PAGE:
Demographics and pre-survey results


There were 578 total medical students enrolled in ISMMS at time of the study: 140 MS1, 140 MS2, 150 MS3, 148 MS4. Of these, 416 medical students enrolled in the study and completed the pre-survey in Fall 2019 in the following percentages: 69% MS1, 82% MS2, 51% MS3, and 86% MS4. The demographics of respondents are listed in Table 1.


Table 1: Characteristics of medical students who enrolled in the study and submitted the baseline survey


MS1: # (%)

n = 97

MS2: # (%)

n = 115

MS3: # (%)

n = 76

MS4: # (%)

n = 128

Total: # (%)

n = 416

Age (years)


86 (88.7%)

94 (81.7%)

43 (56.6%)

25 (19.5%)

248 (59.6%)


8 (8.2%)

17 (14.8%)

31 (40.8%)

93 (72.7%)

149 (35.8%)


3 (3.1%)

2 (1.7%)

1 (1.3%)

5 (3.9%)

11 (2.6%)

Decline to answer

0 (0.0%)

2 (1.7%)

1 (1.3%)

5 (3.9%)

8 (1.9%)



Race/Ethnicity (multiple categories could be selected)

Black or African-American

13 (13.4%)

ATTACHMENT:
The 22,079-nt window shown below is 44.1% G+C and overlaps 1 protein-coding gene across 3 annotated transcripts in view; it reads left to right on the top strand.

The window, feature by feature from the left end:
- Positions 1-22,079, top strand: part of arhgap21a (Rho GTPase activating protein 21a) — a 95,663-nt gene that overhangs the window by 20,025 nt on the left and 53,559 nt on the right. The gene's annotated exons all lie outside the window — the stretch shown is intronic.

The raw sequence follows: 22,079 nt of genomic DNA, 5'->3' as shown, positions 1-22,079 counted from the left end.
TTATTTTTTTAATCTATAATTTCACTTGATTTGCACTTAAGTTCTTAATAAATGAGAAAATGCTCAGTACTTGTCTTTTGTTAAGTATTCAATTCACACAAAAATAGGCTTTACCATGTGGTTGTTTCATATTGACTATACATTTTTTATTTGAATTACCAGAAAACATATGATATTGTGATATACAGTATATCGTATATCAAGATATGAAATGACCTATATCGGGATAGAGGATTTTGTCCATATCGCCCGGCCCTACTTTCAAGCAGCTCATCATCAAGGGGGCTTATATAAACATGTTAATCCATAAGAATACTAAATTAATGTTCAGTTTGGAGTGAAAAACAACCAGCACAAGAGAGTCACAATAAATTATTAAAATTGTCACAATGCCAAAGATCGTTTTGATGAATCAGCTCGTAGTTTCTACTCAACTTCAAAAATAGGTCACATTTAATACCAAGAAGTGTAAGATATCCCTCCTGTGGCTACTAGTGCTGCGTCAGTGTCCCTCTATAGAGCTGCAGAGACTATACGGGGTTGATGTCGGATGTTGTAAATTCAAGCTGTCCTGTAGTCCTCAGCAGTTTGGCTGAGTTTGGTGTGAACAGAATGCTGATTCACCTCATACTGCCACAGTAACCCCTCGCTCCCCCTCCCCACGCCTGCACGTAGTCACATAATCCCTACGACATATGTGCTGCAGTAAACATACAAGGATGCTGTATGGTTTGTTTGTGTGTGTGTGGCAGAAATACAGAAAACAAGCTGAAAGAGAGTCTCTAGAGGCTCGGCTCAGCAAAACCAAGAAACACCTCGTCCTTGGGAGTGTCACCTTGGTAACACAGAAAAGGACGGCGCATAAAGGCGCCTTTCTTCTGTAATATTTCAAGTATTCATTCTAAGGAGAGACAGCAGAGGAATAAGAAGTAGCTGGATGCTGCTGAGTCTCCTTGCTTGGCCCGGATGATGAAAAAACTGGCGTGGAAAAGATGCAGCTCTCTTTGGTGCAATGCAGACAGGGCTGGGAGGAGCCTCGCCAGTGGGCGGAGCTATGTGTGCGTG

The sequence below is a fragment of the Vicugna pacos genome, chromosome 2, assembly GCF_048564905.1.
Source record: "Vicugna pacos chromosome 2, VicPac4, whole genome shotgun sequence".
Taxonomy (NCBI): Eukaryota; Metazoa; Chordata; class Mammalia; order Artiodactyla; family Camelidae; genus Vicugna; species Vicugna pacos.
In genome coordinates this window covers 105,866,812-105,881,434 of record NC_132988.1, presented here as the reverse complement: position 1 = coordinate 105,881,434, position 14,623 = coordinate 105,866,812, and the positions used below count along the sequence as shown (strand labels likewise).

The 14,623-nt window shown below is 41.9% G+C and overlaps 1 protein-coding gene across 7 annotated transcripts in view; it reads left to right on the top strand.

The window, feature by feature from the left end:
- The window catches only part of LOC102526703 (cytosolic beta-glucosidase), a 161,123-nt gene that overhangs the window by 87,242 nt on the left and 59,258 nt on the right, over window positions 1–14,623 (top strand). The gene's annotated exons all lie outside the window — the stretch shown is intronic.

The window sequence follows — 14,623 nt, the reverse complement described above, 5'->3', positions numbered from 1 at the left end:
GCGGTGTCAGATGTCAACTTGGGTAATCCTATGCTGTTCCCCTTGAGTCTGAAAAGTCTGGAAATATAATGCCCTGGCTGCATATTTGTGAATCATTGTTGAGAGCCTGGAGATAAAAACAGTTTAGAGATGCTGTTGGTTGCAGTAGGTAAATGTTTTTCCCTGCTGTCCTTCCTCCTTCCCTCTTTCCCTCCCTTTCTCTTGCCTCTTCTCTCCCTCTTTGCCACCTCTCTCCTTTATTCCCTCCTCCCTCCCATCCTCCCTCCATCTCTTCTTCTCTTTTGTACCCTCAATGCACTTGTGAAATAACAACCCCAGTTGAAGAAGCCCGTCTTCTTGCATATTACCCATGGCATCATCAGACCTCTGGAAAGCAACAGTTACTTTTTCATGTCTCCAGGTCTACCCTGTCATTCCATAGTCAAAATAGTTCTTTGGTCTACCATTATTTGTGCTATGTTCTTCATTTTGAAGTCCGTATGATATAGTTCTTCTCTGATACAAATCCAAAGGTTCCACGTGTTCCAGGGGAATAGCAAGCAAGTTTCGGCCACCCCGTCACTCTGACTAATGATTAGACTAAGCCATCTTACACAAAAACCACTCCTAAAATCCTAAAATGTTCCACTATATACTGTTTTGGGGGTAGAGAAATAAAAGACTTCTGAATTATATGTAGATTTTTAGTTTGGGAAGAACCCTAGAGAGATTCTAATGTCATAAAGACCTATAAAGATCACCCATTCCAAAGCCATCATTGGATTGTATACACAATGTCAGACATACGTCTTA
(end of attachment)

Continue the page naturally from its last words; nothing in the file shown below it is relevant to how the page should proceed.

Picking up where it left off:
11 (9.6%)

5 (6.6%)

11 (8.6%)

40 (9.6%)

East Asian

10 (10.3%)

23 (20.0%)

6 (7.9%)

6 (4.7%)

45 (10.8%)

Hispanic or Latino

15 (15.5%)

6 (5.2%)

5 (6.6%)

11 (8.6%)

37 (8.9%)

South Asian

12 (12.4%)

17 (14.8%)

18 (23.7%)

12 (9.4%)

59 (14.2%)


55 (56.7%)

51 (44.3%)

39 (51.3%)

76 (59.4%)

221 (53.1%)


2 (2.1%)

5 (4.3%)

1 (1.3%)

4 (3.1%)

12 (2.9%)

Decline to answer

0 (0.0%)

9 (7.8%)

5 (6.6%)

14 (10.9%)

28 (6.7%)



Gender Identity (multiple categories could be selected)

Female, cisgender

64 (66.0%)

54 (47.0%)

44 (57.9%)

61 (47.7%)

223 (53.6%)

Female, transgender

0 (0.0%)

0 (0.0%)

0 (0.0%)

0 (0.0%)

0 (0.0%)

Gender non-conforming

1 (1.0%)

0 (0.0%)

1 (1.3%)

1 (0.8%)

3 (0.7%)

Male, cisgender

30 (30.9%)

53 (46.1%)

29 (38.2%)

63 (49.2%)

175 (42.1%)

Male, transgender

2 (2.1%)

1 (0.9%)

0 (0.0%)

0 (0.0%)

3 (0.7%)


1 (1.0%)

1 (0.9%)

0 (0.0%)

2 (1.6%)

4 (1.0%)

Decline to answer

0 (0.0%)

6 (5.2%)

3 (3.9%)

2 (1.6%)

11 (2.6%)


Sexual Orientation (multiple categories could be selected)


1 (1.0%)

1 (0.9%)

0 (0.0%)

0 (0.0%)

2 (0.5%)


7 (7.2%)

5 (4.3%)

4 (5.3%)

6 (4.7%)

22 (5.3%)


6 (6.2%)

2 (1.7%)

5 (6.6%)

15 (11.7%)

28 (6.7%)


1 (1.0%)

0 (0.0%)

1 (1.3%)

3 (2.3%)

5 (1.2%)


4 (4.1%)

3 (2.6%)

3 (3.9%)

3 (2.3%)

13 (3.1%)


3 (3.1%)

3 (2.6%)

2 (2.6%)

4 (3.1%)

12 (2.9%)


77 (79.4%)

95 (82.6%)

62 (81.6%)

96 (75.0%)

330 (79.3%)

Decline to answer

0 (0.0%)

8 (7.0%)

2 (2.6%)

5 (3.9%)

15 (3.6%)